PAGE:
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SENATE SHORTCHANGES WOMEN

 

WASHINGTON - A minority of senators has blocked the Paycheck Fairness Act (PFA), a bill that would help women workers fight pay discrimination, from coming to the Senate floor for a vote.

The Paycheck Fairness Act updates and strengthens the Equal Pay Act of 1963 (EPA), which made it illegal for employers to pay unequal wages to men and women who perform substantially the same work. 

 

PFA has been a major priority of the civil and human rights community.  In a statement following today's vote, Nancy Zirkin, executive vice president of The Leadership Conference on Civil and Human Rights, said:

"The decision by a minority of senators to block consideration of the Paycheck Fairness Act (PFA) is extremely troubling, especially in these trying economic times. PFA, which passed the House overwhelmingly more than a year ago, would have given women and the families who rely on them effective tools to fight pay discrimination and ensure that they receive equal wages to men who perform substantially the same work.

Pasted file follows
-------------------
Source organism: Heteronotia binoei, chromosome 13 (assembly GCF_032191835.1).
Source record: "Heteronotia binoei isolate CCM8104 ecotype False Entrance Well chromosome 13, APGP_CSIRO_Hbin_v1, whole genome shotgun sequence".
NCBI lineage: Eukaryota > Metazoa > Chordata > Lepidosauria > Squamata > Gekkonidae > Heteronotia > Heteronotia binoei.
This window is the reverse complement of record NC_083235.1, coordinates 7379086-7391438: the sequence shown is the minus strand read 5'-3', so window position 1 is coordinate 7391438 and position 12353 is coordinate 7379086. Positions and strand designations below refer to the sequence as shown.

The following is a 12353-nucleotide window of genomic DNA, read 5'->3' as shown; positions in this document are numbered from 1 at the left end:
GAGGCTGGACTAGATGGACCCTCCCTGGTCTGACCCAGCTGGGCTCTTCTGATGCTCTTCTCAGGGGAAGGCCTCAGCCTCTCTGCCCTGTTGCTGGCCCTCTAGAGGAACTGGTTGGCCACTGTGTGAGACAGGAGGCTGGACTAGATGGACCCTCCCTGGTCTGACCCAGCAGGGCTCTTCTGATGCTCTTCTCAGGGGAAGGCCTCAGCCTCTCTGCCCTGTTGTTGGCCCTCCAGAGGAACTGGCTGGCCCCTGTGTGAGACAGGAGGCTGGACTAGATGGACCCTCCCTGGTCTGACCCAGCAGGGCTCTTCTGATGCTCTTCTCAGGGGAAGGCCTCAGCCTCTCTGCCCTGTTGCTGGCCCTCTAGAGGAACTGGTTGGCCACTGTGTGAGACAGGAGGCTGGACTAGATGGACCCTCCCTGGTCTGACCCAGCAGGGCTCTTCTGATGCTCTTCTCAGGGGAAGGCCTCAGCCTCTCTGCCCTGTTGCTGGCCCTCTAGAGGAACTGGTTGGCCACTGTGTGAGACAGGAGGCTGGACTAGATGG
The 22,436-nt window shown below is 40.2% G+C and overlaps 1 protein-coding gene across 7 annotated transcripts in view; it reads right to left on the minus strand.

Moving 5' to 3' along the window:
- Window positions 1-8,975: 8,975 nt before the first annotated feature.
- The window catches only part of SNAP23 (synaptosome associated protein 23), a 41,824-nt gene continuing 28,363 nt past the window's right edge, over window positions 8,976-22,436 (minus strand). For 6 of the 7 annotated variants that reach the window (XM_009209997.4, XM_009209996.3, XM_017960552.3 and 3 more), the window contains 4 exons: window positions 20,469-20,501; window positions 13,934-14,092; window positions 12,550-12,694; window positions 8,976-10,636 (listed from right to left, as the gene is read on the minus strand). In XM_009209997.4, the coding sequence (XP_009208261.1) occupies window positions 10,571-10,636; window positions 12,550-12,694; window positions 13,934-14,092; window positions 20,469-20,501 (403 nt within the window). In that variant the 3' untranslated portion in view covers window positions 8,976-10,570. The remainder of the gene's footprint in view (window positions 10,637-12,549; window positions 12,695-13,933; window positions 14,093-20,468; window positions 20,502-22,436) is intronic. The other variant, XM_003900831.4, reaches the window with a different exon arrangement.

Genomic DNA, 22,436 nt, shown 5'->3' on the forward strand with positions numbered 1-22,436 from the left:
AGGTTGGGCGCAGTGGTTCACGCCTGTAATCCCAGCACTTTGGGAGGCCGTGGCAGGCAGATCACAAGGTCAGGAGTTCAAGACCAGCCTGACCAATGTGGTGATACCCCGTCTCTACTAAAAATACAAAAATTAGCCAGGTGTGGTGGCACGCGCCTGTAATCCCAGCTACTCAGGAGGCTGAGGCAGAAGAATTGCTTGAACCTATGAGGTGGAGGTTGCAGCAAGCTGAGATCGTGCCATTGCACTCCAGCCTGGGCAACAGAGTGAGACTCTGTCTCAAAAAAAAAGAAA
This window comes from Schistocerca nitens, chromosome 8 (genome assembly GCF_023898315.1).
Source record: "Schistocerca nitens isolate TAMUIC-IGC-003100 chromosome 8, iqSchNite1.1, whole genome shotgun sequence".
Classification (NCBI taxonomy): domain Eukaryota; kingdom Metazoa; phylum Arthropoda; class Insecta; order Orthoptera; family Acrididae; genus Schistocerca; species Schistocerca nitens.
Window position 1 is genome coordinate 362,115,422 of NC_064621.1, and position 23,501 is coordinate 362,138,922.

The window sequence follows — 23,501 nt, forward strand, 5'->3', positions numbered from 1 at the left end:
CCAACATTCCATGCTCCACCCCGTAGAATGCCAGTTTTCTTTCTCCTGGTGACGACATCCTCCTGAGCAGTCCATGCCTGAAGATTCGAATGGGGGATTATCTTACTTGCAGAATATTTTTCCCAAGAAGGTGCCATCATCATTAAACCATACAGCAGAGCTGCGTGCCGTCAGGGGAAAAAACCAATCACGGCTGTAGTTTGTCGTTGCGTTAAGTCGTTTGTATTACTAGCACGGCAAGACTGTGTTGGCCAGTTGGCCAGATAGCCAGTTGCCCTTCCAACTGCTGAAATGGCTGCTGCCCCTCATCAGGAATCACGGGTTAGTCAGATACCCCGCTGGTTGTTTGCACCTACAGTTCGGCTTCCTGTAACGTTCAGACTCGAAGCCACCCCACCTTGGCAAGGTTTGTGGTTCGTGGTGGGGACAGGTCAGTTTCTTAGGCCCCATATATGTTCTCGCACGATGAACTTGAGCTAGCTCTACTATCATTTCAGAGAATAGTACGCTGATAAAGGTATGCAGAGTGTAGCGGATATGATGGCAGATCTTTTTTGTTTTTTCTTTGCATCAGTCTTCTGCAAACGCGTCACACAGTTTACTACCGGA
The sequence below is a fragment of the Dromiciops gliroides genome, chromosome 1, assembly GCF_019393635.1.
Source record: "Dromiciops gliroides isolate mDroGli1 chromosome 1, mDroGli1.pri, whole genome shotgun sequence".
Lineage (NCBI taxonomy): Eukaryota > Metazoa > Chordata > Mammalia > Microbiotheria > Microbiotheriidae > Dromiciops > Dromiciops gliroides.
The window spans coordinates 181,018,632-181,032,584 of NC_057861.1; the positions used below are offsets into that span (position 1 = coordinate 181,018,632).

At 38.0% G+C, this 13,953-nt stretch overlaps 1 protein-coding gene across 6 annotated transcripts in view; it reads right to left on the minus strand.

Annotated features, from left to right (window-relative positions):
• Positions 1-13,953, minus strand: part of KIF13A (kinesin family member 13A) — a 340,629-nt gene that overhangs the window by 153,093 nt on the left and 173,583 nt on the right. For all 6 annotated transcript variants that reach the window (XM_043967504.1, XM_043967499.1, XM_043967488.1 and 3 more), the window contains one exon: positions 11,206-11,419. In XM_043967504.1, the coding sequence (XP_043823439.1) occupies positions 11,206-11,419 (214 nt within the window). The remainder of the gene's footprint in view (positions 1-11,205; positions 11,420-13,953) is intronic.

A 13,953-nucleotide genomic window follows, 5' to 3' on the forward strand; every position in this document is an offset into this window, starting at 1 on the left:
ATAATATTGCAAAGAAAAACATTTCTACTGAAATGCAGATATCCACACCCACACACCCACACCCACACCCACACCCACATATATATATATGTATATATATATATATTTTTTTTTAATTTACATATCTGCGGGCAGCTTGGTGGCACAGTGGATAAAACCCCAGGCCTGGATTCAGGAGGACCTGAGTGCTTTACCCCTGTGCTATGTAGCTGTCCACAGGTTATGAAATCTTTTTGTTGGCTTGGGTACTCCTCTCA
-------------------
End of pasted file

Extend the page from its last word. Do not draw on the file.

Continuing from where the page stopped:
Pay discrimination is real and it must be addressed. Women make up half of our workforce and their wages make up an increasing share of family incomes, yet women who work full time still earn, on average, only 77 cents for every dollar men earn. In 2008, women were 35 percent more likely to live in poverty than men. The statistics are even worse for women of color. Ensuring equal pay would mean basic fairness for women and their families, more food on family tables, more revenue for our businesses, and more economic stability for the country.

Our coalition, including many faith, labor, civil rights, and women's organizations, worked tirelessly to pass this bill and remain committed to eliminating gender-based pay discrimination. We commend the members of Congress who championed and supported PFA. While we've made some progress during the 111th Congress, today's vote indicates that we are still have far to go in recognizing the contributions that women make to our economy and our society."

 


STORY TAGS: WOMEN, MINORITY, DISCRIMINATION, DIVERSITY, FEMALE, UNDERREPRESENTED, EQUALITY, GENDER BIAS, EQUALITY

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